Thursday, September 01, 2016

Last night we watched as Great Canal Journeys' Tim and Pru visited the Brontë Parsonage Museum in Haworth, with particular attention to Shirley. Today we wake up to bad news from Haworth, as reported by Keighley News.
Furious councillors have hit out at "selfish" thieves who destroyed part of Haworth's heritage by stealing dozens of Yorkshire stone flagstones.
The thick, heavy slabs had formed the surface of a well-used footpath between Weaver's Hill Car Park and the Haworth Parish Church graveyard.
Their removal has left behind many exposed patches of earth for walkers to negotiate.
Visitors and locals regularly use this path to access the main route up to Penistone Hill, the Bronte waterfalls and Top Withens.
Councillor Alan Watts, of Haworth, Cross Roads and Stanbury Parish Council, said about 30 flagstones had been stolen, with those responsible leaving behind other dislodged stones which they were presumably unable to carry away.
He said he was first informed of the damage by a fellow parish councillor last Thursday and assumed the theft must have taken place no more than one or two nights previously.
"It's looks [sic] a right mess," he added. "When we had flagstones stolen from the other end of the path some time back the council had to replace them with concrete ones. So I assume they'll have to do that here as well.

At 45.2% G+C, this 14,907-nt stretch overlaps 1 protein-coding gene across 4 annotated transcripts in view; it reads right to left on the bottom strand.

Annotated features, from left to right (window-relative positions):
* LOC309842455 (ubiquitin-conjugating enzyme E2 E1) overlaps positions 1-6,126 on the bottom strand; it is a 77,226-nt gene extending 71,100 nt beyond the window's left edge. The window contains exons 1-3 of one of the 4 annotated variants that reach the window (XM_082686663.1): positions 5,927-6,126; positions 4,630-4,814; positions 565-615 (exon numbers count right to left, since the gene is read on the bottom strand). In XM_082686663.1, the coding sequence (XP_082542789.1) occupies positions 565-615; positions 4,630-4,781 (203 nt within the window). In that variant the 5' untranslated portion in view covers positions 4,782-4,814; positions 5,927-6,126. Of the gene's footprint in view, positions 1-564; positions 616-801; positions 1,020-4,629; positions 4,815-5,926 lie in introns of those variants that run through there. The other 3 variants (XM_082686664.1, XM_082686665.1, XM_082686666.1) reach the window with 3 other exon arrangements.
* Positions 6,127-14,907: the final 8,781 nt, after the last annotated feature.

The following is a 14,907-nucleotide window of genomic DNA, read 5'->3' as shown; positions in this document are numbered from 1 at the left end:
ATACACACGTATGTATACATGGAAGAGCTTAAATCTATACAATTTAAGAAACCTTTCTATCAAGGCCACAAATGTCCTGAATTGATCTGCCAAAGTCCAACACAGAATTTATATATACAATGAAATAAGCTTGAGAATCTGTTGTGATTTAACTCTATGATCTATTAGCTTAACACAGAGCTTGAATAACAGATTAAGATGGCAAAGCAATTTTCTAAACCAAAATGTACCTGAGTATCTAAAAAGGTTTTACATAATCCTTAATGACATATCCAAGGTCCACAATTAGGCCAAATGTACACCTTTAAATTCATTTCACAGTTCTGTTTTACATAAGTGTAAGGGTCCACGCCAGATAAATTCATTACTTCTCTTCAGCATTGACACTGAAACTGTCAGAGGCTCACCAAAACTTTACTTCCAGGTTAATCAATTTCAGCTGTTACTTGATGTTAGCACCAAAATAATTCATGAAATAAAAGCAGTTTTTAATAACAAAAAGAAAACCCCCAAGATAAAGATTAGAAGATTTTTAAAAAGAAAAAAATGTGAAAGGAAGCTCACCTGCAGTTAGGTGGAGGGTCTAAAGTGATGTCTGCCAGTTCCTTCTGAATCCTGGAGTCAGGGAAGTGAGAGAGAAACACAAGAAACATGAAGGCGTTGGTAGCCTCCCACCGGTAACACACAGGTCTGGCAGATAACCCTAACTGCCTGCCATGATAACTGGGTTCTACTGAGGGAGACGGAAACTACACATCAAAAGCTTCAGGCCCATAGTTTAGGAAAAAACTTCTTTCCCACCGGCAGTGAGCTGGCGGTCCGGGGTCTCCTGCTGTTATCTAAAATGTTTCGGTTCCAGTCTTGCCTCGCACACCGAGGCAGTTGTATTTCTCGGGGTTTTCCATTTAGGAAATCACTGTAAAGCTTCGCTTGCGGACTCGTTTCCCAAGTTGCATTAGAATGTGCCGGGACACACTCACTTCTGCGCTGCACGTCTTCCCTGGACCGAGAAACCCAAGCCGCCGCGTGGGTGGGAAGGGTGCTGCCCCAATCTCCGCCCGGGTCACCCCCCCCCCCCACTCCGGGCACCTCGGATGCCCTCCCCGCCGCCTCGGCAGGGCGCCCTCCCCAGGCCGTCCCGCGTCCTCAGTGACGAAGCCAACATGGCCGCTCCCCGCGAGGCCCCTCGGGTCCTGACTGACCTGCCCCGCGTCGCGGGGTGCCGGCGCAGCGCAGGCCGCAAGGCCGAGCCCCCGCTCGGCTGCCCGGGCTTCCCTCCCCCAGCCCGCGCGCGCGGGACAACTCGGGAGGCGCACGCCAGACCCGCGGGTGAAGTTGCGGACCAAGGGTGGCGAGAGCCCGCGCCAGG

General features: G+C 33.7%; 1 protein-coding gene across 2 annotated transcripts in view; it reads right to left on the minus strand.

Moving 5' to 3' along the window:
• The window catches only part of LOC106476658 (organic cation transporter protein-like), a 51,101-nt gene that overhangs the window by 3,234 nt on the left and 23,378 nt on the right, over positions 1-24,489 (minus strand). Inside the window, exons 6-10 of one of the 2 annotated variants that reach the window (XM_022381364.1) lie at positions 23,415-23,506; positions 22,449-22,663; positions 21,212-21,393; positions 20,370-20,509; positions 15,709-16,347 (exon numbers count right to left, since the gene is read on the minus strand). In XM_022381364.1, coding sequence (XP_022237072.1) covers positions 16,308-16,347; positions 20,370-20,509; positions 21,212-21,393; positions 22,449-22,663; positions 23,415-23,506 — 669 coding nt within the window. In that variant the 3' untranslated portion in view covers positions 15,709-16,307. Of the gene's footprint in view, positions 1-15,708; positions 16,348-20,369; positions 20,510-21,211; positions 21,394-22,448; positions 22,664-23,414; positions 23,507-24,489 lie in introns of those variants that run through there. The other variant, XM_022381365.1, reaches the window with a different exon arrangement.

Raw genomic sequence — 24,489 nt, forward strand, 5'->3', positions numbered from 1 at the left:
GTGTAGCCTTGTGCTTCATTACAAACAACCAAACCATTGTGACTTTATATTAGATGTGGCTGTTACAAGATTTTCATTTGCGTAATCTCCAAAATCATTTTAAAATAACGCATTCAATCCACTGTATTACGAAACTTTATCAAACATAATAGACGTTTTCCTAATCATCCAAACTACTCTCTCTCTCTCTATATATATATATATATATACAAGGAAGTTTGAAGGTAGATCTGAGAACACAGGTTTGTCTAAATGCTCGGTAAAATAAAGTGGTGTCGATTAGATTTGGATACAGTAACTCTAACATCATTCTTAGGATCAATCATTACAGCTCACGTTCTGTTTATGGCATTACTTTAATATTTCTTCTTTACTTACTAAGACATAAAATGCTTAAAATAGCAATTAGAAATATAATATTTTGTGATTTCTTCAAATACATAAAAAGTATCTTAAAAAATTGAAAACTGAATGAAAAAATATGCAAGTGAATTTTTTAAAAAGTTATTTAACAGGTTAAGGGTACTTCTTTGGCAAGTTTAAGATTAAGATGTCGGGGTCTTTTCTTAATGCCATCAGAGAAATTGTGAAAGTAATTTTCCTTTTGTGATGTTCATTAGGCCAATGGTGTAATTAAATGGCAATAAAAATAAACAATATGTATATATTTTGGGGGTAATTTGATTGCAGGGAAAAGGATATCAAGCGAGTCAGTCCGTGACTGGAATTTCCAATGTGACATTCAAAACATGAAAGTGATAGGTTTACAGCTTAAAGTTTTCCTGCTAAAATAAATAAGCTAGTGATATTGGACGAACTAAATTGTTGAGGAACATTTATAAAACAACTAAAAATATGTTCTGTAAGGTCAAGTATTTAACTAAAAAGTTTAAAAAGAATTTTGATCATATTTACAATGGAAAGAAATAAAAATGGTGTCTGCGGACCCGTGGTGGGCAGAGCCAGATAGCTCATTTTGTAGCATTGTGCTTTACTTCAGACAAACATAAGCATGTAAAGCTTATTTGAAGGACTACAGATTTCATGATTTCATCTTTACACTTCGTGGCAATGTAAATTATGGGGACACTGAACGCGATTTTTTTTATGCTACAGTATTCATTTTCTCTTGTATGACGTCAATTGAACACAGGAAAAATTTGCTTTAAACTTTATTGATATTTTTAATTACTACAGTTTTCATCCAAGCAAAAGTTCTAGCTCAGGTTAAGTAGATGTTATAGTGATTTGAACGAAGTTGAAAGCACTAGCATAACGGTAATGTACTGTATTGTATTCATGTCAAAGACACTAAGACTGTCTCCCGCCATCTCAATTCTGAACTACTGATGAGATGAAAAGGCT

"The thieves left behind some flagstones which must have been too heavy for their van. The police need to get up there, because they'll come back again and take those stones too." [...]
Worth Valley Ward councillor Rebecca Poulsen said the crime was particularly disheartening, as she previously understood that stone theft had reached a peak and was being brought under control.
"It's worrying to see the whole of the path being targeted in this way," she said.
"The gaps between the flagstones will very soon become muddy, which won't leave a good impression for anyone arriving in Bronte Country.
"These criminals might think it is a victimless crime, but it isn't. It affects the whole community and it damages Haworth's historic heritage."
A spokesman for Bradford Council responded: “We are aware of the missing flagstones and are looking into it.”
The theft has been reported to police and a West Yorkshire Police spokesman confirmed it is currently being investigated. (Miran Rahman)
Laura June has written an interesting article on Emily Brontë in general and her coffin in particular for The Hairpin.
I was reminded of Emily’s coffin again this past spring, while reading a new bio, not of Em but of Char. Claire Harman writes, in Charlotte Brontë: A Life, “The coffin was the narrowest that William Wood ever recalled making for a grown person. It measured five foot seven by only sixteen inches wide.” My eyes sort of glossed over this at first. “Yes, yes,” I nodded, “this fact is known to me.” But something drew me back this time.
What does it signify — what does it mean to us — to read this over and over? Simply that she was emaciated because she was so very ill? Was she deprived of even taking up the normal amount of space for a woman? Did her lack of width speak to her ethereality? It is, at the very least, depressing, right? How wide is an average coffin? Would it be a lot less wide in 1848, owing to like, smaller people and bad nutrition? Is sixteen inches really very narrow? She did have tuberculosis after all, and five-foot-seven, that’s taller than average, right?